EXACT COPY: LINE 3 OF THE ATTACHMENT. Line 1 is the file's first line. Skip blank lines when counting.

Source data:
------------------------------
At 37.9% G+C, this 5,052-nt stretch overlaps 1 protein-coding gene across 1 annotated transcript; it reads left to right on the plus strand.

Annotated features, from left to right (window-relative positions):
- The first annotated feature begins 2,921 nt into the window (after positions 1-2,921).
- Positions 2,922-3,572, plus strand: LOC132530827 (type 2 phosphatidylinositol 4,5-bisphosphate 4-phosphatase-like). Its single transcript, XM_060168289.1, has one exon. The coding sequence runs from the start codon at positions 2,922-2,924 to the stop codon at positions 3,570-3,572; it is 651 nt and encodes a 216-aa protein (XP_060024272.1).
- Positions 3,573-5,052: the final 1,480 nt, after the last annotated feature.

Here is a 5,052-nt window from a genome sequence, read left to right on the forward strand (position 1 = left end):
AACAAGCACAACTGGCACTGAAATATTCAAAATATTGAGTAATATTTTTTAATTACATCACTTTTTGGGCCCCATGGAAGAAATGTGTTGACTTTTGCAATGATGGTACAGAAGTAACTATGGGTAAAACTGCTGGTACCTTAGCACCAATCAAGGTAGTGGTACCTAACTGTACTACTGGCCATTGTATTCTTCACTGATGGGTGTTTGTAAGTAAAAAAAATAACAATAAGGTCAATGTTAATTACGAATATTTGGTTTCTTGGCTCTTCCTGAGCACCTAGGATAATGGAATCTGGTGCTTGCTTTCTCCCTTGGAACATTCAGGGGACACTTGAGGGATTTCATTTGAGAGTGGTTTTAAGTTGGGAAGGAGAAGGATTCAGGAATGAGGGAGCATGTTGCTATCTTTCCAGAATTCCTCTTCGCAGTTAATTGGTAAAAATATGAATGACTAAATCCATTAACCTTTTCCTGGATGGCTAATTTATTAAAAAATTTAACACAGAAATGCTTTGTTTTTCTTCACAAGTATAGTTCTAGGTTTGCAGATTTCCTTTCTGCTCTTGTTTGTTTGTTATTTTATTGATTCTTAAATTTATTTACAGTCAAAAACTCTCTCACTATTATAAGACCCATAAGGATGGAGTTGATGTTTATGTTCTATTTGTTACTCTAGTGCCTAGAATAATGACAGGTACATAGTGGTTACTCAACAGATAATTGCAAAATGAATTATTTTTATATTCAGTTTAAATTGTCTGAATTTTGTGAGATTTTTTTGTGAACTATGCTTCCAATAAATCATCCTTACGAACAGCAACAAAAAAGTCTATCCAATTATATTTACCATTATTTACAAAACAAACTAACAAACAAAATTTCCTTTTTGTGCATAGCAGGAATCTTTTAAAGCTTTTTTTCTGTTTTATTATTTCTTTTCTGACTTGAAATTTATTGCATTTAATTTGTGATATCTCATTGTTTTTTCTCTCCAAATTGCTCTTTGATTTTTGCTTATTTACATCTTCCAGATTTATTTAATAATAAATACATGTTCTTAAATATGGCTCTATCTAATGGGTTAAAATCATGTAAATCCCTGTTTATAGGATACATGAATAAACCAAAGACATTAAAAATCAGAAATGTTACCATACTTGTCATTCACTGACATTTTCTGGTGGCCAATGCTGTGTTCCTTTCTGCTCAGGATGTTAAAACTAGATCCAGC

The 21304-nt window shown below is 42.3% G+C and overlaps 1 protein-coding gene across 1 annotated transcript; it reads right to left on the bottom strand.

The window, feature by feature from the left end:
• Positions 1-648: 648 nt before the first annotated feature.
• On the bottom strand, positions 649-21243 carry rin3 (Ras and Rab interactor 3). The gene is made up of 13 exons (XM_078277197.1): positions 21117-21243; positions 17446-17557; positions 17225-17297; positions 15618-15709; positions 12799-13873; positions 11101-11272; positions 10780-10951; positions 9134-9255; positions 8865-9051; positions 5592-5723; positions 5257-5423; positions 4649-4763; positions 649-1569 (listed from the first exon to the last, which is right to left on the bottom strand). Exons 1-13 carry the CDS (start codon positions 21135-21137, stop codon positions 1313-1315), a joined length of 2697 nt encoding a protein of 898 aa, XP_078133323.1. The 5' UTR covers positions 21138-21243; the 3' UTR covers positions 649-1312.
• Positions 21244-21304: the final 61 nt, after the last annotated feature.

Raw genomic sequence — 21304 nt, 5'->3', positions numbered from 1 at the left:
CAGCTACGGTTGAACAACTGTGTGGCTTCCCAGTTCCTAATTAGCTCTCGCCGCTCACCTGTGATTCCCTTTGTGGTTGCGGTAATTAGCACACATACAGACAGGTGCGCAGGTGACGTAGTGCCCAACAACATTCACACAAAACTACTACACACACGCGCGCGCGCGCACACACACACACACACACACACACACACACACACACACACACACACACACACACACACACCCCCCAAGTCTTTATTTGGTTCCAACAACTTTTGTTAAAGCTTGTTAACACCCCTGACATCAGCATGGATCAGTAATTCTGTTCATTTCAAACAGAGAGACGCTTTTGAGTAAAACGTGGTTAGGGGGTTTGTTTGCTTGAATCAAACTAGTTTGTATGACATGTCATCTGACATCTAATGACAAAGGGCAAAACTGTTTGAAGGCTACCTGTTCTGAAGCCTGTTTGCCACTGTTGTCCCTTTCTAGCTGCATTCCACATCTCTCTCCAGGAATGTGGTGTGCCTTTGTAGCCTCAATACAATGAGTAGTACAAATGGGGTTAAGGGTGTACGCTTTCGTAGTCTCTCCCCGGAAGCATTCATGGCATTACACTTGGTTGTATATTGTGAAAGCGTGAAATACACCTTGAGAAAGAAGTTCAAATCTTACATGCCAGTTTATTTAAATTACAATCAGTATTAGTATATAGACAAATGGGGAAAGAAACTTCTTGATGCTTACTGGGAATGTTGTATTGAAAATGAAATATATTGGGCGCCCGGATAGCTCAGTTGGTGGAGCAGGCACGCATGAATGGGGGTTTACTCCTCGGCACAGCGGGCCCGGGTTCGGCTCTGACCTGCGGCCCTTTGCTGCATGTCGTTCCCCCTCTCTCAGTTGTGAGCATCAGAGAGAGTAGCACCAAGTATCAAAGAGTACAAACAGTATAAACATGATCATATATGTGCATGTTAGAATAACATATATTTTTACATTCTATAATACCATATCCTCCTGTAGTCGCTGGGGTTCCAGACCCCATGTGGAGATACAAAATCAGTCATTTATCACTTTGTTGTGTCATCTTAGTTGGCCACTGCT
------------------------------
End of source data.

- The first annotated feature begins 2,921 nt into the window (after positions 1-2,921).